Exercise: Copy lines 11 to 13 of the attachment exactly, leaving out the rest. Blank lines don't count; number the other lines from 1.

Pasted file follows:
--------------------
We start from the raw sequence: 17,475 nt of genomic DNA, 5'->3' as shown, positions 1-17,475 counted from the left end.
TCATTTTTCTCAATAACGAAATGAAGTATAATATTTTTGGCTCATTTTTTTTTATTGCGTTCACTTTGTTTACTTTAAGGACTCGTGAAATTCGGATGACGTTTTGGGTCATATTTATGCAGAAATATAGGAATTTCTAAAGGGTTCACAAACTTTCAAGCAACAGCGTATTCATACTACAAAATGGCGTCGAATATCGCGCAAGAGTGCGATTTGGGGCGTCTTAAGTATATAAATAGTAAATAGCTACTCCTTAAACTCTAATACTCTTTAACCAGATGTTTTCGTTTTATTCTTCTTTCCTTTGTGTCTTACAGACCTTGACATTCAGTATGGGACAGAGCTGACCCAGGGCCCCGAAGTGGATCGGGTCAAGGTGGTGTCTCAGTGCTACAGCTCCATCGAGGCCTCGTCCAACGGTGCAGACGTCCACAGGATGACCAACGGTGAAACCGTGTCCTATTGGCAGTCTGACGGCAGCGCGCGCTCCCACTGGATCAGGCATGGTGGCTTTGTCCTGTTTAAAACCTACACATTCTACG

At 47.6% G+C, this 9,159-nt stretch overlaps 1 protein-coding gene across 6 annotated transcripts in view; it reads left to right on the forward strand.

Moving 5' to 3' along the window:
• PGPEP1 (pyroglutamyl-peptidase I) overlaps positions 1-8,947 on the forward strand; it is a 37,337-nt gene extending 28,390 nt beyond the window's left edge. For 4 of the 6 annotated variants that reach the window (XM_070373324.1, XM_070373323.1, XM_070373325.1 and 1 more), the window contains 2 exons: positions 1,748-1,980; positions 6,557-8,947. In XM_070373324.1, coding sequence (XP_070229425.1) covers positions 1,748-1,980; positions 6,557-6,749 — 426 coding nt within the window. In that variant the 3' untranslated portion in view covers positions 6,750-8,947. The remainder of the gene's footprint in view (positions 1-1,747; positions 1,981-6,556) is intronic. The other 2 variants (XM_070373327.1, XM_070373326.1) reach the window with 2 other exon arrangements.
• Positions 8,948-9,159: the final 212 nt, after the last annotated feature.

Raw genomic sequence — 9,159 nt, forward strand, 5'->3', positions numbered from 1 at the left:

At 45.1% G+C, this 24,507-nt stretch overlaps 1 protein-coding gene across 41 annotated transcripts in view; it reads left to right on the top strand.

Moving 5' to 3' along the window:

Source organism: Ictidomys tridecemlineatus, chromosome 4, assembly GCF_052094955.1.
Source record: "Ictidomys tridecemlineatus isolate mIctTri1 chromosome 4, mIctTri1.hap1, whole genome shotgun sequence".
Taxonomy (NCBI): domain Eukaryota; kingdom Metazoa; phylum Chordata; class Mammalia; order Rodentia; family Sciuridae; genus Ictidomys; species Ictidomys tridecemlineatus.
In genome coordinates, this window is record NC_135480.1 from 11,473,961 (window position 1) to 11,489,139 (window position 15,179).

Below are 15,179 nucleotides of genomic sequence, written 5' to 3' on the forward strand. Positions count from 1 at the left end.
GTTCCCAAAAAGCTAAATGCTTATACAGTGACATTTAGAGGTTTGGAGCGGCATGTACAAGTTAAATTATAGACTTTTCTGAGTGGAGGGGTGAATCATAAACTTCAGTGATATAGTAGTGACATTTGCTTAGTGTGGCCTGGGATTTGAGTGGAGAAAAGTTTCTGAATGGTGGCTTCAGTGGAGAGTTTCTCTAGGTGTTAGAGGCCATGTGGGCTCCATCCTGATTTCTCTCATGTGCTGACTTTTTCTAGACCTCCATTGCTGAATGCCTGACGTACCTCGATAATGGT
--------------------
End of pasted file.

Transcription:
Source record: "Ictidomys tridecemlineatus isolate mIctTri1 chromosome 4, mIctTri1.hap1, whole genome shotgun sequence".
Taxonomy (NCBI): domain Eukaryota; kingdom Metazoa; phylum Chordata; class Mammalia; order Rodentia; family Sciuridae; genus Ictidomys; species Ictidomys tridecemlineatus.
In genome coordinates, this window is record NC_135480.1 from 11,473,961 (window position 1) to 11,489,139 (window position 15,179).